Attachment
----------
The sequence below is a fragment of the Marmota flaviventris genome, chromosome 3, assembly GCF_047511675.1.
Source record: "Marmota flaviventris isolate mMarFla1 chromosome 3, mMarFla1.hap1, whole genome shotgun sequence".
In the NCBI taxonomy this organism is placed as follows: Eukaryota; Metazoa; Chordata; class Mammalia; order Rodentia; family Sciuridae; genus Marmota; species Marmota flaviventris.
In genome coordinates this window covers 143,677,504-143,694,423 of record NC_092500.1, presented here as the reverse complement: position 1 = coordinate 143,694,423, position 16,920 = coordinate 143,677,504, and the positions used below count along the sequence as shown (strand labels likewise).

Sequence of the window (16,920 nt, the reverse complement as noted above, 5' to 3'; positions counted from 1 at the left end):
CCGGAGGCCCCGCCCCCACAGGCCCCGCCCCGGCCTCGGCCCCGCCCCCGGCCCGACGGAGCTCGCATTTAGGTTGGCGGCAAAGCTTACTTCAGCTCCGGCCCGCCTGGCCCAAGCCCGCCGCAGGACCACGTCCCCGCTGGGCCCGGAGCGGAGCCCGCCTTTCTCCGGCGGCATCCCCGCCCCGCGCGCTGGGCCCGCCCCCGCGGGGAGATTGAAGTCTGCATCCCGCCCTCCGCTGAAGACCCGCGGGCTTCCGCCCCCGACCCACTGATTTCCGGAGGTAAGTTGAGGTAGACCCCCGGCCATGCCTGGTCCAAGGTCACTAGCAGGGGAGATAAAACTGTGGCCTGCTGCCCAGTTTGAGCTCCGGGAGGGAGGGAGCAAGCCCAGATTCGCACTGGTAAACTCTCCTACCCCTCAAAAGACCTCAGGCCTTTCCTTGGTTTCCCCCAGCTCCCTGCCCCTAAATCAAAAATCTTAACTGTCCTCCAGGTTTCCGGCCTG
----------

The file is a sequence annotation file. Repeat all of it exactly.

The sequence below is a fragment of the Marmota flaviventris genome, chromosome 3, assembly GCF_047511675.1.
Source record: "Marmota flaviventris isolate mMarFla1 chromosome 3, mMarFla1.hap1, whole genome shotgun sequence".
In the NCBI taxonomy this organism is placed as follows: Eukaryota; Metazoa; Chordata; class Mammalia; order Rodentia; family Sciuridae; genus Marmota; species Marmota flaviventris.
In genome coordinates this window covers 143,677,504-143,694,423 of record NC_092500.1, presented here as the reverse complement: position 1 = coordinate 143,694,423, position 16,920 = coordinate 143,677,504, and the positions used below count along the sequence as shown (strand labels likewise).

Sequence of the window (16,920 nt, the reverse complement as noted above, 5' to 3'; positions counted from 1 at the left end):
CCGGAGGCCCCGCCCCCACAGGCCCCGCCCCGGCCTCGGCCCCGCCCCCGGCCCGACGGAGCTCGCATTTAGGTTGGCGGCAAAGCTTACTTCAGCTCCGGCCCGCCTGGCCCAAGCCCGCCGCAGGACCACGTCCCCGCTGGGCCCGGAGCGGAGCCCGCCTTTCTCCGGCGGCATCCCCGCCCCGCGCGCTGGGCCCGCCCCCGCGGGGAGATTGAAGTCTGCATCCCGCCCTCCGCTGAAGACCCGCGGGCTTCCGCCCCCGACCCACTGATTTCCGGAGGTAAGTTGAGGTAGACCCCCGGCCATGCCTGGTCCAAGGTCACTAGCAGGGGAGATAAAACTGTGGCCTGCTGCCCAGTTTGAGCTCCGGGAGGGAGGGAGCAAGCCCAGATTCGCACTGGTAAACTCTCCTACCCCTCAAAAGACCTCAGGCCTTTCCTTGGTTTCCCCCAGCTCCCTGCCCCTAAATCAAAAATCTTAACTGTCCTCCAGGTTTCCGGCCTG